P. Ramakrishnan, J.
1. The question for decision in this case is a brief one. The petitioner is the owner of a certain land in Valavanur village in South Arcot District, which was proposed to be acquired for the purpose of the District Board High School. It was common ground that he was one of the persons who filed their claims before the acquiring officer, as a person interested in the land. The award was passed on 31st March, 1959. The petitioner admitted that he was not present at the award. But his contention is that, as one of the persons interested in the land and who had filed a claim in respect of it, he was entitled to the statutory notice under Section 12(2) of the Act (Land Acqusisition Act), so that, if aggrieved against the award of compensation, he could apply to the Collector under Section 18 of the Act within six weeks of the receipt of the notice from the Collector or within six months from the date of the Collector's award, whichever period shall first expire, for making reference to civil Court. The petitioner contended that on 27th October, 1959 he wrote to the Collector as to the stage at which the matter was and the Collector replied on 15th November, 1959 that an award had been passed on 31st March, 1959. Thereafter, the petitioner filed a writ petition in this Court, W.P. No. 76 of 1964 praying for a mandamus, directing the Collector to give him the statutory notice under Section 12(2) of the Act. Veeraswami, J., who disposed of the petition, observed that the petitioner should approach the Collector for necessary relief, before moving this Court, and dismissed the writ petition. The petitioner, thereafter, applied to the Collector on 19th March, 1964 praying that he might be given the statutory notice under Section 12(2). But the Collector informed him on 23rd March, 1964 that the statutory notice had already been given to him under Section 12(2). Thereupon, the petitioner has filed this petition under Article 226 of the Constitution with a request that the respondent officer (Land Acquisition Officer) might be directed by a writ of mandamus to give him notice under Section 12(2) of the Act.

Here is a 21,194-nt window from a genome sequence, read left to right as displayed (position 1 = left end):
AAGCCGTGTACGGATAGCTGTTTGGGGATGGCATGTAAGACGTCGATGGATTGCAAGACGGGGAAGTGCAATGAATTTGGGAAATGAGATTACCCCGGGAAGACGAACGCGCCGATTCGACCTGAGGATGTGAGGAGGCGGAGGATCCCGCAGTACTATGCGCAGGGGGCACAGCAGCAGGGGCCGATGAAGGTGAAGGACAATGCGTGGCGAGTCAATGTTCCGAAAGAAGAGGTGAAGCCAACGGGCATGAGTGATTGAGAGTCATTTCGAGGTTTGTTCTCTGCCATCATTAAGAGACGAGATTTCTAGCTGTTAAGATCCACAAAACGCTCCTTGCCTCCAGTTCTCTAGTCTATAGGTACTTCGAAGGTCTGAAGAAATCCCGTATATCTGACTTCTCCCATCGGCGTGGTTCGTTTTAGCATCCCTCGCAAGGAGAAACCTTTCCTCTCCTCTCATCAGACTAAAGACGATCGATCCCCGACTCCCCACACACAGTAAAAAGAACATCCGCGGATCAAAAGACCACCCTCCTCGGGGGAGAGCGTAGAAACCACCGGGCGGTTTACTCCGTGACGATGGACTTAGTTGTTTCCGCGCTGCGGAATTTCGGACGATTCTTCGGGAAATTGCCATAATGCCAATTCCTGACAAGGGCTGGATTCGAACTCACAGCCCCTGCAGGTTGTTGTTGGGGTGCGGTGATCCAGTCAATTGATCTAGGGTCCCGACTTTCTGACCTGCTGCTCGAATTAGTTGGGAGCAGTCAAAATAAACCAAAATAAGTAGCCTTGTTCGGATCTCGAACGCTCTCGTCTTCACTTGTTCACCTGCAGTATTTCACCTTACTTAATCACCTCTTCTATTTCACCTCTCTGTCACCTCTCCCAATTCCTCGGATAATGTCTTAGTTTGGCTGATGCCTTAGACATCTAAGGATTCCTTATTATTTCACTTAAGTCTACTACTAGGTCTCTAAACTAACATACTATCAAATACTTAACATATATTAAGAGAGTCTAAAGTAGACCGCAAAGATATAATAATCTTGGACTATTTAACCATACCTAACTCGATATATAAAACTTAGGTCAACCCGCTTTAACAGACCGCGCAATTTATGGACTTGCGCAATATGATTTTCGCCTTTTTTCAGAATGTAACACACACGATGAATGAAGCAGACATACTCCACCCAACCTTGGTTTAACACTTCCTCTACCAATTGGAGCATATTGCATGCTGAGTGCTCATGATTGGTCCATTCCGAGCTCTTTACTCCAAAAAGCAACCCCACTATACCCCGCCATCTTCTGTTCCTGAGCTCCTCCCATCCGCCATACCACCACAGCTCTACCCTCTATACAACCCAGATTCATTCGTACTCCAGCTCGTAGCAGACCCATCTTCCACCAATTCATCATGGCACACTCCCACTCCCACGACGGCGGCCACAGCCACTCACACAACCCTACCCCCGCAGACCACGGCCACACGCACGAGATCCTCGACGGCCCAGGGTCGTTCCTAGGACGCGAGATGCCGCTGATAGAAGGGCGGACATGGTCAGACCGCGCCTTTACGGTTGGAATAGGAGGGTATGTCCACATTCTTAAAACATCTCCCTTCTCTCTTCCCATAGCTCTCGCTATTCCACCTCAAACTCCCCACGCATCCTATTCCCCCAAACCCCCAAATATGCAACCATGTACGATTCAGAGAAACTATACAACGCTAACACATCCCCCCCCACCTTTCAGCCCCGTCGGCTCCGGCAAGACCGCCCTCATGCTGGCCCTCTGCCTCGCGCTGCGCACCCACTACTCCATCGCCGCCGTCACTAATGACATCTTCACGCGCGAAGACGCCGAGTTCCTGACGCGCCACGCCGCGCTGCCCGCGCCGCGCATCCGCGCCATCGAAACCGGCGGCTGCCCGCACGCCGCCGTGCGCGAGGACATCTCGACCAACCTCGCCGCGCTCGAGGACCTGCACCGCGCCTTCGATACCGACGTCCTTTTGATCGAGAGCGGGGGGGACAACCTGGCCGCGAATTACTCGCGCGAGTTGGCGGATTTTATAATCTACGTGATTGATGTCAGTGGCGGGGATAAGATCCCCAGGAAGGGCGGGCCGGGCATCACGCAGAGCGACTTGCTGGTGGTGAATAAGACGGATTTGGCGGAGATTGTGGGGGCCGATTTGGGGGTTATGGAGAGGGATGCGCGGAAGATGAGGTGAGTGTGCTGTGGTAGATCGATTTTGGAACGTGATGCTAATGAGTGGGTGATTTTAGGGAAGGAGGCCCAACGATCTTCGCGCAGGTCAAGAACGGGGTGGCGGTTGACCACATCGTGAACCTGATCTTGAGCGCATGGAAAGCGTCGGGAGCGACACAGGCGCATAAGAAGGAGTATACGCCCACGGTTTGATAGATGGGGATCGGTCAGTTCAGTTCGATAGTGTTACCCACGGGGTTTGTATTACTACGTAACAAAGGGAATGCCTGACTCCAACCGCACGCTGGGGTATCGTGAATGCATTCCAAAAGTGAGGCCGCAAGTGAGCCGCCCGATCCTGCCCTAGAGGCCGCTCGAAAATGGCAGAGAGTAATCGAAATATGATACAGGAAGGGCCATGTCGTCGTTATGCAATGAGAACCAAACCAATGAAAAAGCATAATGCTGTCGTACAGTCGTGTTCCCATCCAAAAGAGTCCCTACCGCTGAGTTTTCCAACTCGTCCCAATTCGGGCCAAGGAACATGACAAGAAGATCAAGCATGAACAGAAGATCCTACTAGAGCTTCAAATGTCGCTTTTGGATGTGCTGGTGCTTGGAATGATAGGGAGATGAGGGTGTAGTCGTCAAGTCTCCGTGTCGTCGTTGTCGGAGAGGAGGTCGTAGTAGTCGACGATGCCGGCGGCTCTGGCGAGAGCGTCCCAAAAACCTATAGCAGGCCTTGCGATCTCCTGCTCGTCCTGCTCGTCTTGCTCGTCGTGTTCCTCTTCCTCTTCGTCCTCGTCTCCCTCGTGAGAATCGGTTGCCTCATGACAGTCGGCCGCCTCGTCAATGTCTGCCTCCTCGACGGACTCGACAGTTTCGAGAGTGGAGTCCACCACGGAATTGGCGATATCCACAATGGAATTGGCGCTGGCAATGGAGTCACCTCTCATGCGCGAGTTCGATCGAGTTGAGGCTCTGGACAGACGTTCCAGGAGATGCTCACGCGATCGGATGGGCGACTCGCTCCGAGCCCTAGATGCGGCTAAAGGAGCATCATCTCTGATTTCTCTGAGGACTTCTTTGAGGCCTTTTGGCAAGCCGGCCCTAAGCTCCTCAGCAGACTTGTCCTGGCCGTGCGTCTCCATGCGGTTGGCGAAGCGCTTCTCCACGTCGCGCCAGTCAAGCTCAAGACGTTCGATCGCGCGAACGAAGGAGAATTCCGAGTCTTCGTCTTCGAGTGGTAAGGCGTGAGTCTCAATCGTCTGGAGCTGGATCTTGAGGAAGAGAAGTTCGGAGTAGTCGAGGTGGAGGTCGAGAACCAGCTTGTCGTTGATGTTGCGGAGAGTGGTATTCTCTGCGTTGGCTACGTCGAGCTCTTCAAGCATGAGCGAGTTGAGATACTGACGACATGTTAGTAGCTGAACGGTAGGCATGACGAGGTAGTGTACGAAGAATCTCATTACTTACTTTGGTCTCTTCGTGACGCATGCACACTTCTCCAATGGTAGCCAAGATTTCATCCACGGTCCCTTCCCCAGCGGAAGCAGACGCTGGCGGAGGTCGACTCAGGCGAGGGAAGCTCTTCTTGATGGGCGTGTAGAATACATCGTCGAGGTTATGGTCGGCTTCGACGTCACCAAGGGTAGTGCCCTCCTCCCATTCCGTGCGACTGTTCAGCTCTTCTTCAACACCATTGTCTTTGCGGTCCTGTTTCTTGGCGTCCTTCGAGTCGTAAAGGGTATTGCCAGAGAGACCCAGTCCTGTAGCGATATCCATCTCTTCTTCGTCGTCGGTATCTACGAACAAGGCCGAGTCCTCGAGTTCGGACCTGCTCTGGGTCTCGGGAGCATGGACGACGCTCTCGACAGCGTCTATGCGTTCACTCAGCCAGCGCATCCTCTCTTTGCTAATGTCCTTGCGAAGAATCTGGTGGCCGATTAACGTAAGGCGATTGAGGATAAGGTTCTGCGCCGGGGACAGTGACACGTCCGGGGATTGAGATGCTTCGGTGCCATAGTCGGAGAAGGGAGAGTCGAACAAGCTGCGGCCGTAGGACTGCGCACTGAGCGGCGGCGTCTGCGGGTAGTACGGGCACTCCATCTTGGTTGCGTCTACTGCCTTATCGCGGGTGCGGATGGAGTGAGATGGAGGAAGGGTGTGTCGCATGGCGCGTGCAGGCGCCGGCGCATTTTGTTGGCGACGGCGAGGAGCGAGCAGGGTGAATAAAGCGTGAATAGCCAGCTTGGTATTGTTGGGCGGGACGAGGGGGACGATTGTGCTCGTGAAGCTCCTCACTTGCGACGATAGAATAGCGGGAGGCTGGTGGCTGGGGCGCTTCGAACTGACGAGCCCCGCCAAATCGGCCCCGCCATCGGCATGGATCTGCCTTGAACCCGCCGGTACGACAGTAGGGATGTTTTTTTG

2. In the counter affidavit of the respondent, it is stated that the notice under Section 12(2) of the Act was sent to the petitioner on 31st March, 1959 by registered post acknowledgment due, and that that notice was returned by the postal department, with the endorsement 'not found'. It is urged that the petitioner is not entitled to any notice under Section 12(2) for a second time in the above circumstances.